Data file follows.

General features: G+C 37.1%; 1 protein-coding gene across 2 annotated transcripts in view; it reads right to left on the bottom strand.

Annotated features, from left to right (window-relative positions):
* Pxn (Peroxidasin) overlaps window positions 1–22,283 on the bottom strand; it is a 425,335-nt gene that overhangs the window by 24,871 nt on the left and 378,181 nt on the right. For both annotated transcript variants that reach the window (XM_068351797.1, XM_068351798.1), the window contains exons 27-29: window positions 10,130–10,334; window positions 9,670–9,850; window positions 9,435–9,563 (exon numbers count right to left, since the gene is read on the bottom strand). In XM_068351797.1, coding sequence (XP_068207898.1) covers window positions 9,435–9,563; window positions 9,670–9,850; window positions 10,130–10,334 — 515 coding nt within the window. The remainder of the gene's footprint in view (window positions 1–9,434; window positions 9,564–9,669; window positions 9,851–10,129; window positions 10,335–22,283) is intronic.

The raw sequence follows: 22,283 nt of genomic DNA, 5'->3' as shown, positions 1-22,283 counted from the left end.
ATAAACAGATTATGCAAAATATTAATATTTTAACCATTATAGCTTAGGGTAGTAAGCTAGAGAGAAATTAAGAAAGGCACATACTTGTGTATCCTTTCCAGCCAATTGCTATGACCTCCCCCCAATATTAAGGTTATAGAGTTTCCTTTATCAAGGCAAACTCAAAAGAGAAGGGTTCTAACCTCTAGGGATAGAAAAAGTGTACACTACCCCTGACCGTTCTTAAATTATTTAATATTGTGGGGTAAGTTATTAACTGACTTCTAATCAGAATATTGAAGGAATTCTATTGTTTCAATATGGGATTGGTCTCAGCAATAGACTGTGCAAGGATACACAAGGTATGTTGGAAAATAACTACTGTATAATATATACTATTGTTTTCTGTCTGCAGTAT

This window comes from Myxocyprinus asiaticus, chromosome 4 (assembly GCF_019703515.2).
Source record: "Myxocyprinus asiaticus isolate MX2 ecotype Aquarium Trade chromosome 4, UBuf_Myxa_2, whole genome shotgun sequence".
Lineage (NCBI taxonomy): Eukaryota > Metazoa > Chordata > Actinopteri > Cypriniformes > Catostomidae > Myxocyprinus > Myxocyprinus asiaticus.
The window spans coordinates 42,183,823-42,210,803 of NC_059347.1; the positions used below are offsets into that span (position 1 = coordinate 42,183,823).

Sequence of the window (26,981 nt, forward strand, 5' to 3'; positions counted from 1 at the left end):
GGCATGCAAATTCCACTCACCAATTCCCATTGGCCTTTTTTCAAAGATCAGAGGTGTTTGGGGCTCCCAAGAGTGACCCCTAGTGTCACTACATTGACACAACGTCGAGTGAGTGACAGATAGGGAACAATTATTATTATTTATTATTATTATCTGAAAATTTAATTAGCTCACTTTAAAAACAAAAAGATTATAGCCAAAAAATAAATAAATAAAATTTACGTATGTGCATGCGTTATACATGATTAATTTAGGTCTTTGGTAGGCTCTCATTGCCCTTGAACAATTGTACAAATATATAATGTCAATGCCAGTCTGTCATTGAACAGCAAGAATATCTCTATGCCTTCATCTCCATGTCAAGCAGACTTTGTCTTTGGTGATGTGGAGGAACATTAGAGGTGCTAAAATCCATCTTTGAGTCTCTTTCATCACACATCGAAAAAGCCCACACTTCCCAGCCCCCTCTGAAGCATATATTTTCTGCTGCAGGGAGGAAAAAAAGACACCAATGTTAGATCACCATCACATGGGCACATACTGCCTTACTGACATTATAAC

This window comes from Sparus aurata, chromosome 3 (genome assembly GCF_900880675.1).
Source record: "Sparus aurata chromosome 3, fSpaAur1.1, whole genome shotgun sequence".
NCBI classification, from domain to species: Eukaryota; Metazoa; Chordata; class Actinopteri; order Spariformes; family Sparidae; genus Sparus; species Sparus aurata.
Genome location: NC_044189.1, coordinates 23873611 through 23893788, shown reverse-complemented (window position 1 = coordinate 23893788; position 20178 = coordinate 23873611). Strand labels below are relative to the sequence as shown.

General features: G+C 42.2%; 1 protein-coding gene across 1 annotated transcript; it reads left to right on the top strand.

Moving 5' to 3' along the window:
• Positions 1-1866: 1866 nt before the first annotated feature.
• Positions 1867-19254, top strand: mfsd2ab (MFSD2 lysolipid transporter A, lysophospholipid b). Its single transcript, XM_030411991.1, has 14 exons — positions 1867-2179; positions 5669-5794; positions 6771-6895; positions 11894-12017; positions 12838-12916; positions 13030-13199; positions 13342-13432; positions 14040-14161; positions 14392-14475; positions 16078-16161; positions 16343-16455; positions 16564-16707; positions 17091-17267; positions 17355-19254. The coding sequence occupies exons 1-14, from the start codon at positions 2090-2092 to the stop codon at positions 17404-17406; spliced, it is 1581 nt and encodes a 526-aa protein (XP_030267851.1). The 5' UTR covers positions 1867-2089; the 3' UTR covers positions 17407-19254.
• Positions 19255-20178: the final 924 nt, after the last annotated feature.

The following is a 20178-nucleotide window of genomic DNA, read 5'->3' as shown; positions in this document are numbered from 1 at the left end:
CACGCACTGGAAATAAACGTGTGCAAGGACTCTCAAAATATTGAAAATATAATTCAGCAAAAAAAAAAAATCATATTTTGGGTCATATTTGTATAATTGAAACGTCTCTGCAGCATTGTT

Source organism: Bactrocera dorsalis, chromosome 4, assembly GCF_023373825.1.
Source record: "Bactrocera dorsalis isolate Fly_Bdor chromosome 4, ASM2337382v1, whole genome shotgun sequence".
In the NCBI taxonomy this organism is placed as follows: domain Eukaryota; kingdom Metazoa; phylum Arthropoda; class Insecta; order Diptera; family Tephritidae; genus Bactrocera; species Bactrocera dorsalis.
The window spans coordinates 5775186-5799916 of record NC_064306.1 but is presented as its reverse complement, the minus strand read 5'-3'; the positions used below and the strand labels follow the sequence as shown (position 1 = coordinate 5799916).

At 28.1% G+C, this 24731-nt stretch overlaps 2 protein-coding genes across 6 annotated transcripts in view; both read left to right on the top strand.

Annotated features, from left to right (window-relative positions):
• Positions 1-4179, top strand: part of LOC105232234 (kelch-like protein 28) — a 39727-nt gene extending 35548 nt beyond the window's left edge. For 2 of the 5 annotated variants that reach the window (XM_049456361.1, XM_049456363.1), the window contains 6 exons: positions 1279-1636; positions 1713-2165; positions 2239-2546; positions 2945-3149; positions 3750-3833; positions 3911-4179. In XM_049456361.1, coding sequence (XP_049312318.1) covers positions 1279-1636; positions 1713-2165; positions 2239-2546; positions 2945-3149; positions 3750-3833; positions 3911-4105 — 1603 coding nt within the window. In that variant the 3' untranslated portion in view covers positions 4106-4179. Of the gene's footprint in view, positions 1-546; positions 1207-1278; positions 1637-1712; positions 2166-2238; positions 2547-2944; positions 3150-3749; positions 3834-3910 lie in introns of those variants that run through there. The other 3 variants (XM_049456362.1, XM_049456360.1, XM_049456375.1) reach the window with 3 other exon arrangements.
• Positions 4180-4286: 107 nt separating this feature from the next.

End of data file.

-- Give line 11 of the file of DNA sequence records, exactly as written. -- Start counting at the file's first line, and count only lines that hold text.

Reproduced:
GGCATGCAAATTCCACTCACCAATTCCCATTGGCCTTTTTTCAAAGATCAGAGGTGTTTGGGGCTCCCAAGAGTGACCCCTAGTGTCACTACATTGACACAACGTCGAGTGAGTGACAGATAGGGAACAATTATTATTATTTATTATTATTATCTGAAAATTTAATTAGCTCACTTTAAAAACAAAAAGATTATAGCCAAAAAATAAATAAATAAAATTTACGTATGTGCATGCGTTATACATGATTAATTTAGGTCTTTGGTAGGCTCTCATTGCCCTTGAACAATTGTACAAATATATAATGTCAATGCCAGTCTGTCATTGAACAGCAAGAATATCTCTATGCCTTCATCTCCATGTCAAGCAGACTTTGTCTTTGGTGATGTGGAGGAACATTAGAGGTGCTAAAATCCATCTTTGAGTCTCTTTCATCACACATCGAAAAAGCCCACACTTCCCAGCCCCCTCTGAAGCATATATTTTCTGCTGCAGGGAGGAAAAAAAGACACCAATGTTAGATCACCATCACATGGGCACATACTGCCTTACTGACATTATAAC